Established as New Orleans' pre-eminent musical ambassador, Rebennack collaborated with artists such as Van Morrison, Harry Connick and Rickie Lee Jones, and in 1979 co-produced and played on Professor Longhair's last recording, Crawfish Fiesta.
He opened his own Dr John Temple of Voodoo in New Orleans, selling medicinal preparations and religious paraphernalia and participating in rituals to remedy money difficulties and sexual complaints, presided over by one or other "Reverend Mothers" of the faith.
But no amount of spells were sufficient to keep his own troubles at bay, his career undermined by a combination of "tragic magic" and dubious management. "All around me the money flowed like wine, but the table must have been tilted the wrong way, because none of it flowed to me," he recalled.
For a period in the early 1980s, he was reduced to playing small clubs for "chump change", as he put it, while recording two exquisite solo piano albums for a small Baltimore label, Clean Cuts.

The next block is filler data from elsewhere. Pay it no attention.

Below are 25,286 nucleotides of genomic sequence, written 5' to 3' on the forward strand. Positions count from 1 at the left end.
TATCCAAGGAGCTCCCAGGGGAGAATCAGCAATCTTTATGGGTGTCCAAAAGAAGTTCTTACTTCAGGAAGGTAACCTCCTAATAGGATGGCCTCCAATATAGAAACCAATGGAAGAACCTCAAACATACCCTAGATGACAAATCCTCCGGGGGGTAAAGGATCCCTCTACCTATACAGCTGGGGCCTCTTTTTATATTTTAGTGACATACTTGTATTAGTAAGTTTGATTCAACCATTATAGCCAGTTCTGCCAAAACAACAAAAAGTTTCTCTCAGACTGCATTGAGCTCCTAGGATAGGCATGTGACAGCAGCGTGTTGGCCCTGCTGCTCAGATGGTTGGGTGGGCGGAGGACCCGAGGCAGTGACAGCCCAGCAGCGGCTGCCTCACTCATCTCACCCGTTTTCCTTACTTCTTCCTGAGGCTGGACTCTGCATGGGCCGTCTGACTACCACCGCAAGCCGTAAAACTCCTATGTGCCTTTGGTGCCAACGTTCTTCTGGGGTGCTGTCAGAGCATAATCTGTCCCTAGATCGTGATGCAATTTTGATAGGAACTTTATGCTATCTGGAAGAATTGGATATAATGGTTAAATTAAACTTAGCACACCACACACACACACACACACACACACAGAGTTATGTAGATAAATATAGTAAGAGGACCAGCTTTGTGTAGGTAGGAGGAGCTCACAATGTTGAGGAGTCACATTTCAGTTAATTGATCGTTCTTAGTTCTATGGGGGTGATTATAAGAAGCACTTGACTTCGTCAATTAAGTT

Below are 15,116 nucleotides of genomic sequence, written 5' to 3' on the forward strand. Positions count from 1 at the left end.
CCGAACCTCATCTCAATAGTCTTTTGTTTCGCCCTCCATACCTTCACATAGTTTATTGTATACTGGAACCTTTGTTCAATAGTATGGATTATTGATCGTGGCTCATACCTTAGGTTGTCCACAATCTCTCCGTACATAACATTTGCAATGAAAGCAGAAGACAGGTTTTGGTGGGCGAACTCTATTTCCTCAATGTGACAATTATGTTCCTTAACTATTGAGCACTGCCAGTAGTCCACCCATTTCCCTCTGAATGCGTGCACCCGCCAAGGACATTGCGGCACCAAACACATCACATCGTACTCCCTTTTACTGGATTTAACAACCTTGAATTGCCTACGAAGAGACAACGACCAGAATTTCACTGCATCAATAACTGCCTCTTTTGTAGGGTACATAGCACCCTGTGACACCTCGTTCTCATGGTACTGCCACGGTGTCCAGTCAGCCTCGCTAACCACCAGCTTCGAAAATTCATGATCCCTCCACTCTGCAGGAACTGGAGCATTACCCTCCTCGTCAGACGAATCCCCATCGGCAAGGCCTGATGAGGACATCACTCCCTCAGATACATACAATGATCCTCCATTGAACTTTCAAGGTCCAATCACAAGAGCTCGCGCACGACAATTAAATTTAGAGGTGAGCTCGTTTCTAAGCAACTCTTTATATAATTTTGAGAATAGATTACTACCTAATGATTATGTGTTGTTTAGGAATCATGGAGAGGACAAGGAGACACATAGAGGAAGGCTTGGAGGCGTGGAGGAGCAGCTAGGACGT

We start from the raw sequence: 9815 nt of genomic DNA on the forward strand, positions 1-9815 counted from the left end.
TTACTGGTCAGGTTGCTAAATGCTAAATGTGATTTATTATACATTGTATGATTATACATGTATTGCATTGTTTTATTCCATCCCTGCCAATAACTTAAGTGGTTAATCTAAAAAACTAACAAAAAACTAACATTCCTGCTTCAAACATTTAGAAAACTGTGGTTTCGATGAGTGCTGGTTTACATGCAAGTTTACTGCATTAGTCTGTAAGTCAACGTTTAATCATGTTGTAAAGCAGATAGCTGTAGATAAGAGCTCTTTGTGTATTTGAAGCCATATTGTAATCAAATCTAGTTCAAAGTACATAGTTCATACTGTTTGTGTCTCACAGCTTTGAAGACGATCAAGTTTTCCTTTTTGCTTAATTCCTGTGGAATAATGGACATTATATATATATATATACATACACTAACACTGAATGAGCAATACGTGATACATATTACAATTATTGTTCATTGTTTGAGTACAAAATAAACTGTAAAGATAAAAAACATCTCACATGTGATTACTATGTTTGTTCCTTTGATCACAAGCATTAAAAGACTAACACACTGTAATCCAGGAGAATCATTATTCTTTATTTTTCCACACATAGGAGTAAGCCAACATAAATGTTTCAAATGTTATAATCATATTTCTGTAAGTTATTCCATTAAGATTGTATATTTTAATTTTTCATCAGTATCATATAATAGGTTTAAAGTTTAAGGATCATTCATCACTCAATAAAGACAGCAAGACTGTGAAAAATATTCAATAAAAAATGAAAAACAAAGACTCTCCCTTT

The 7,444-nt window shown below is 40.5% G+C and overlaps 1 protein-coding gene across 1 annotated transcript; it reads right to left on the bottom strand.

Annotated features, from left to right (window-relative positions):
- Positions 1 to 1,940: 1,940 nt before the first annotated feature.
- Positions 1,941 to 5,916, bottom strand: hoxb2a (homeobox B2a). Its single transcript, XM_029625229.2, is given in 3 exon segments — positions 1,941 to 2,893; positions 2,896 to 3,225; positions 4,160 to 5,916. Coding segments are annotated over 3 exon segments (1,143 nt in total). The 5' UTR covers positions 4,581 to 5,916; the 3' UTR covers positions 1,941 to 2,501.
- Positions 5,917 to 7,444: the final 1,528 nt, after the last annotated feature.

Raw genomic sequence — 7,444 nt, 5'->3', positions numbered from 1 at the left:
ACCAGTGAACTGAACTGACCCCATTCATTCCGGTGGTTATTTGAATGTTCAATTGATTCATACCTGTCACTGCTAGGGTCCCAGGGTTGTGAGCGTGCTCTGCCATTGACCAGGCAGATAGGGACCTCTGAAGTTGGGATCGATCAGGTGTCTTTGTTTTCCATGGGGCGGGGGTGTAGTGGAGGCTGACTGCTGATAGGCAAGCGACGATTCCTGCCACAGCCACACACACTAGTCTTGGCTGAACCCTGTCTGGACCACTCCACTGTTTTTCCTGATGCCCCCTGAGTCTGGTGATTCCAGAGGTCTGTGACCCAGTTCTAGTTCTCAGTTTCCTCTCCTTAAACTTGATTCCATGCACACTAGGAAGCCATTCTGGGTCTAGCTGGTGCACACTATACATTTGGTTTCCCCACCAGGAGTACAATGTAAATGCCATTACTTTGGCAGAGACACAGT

His fortunes revived in 1989 with In a Sentimental Mood, a collection of standards including Makin' Whoopee and Love For Sale. He would later record albums celebrating the work of Duke Ellington, the songwriter Johnny Mercer and Louis Armstrong. Taken up by a younger generation of musicians and fans, he enjoyed greater critical acclaim than at any time in his career.
He also finally conquered his drug addiction, expressing relief that "I don't have to worry about going to the methadone programme tomorrow morning, or the police picking me up tonight. Life is simple. Nice." He took up fishing.
The winner of six Grammy Awards, in 2011 Rebennack was inducted into the Rock and Roll Hall of Fame. He was married firstly, at the age of 17, to Lydia, "the love of my life".
Following Lydia's death, he married for the second time, to Lorraine Sherman. They divorced, and he married, thirdly, Cat Yellen, with whom he collaborated on writing songs. Once asked how many children he had fathered, he replied "enough".
Mac Rebennack, 'Dr John', born November 20, 1941, died June 6, 2019.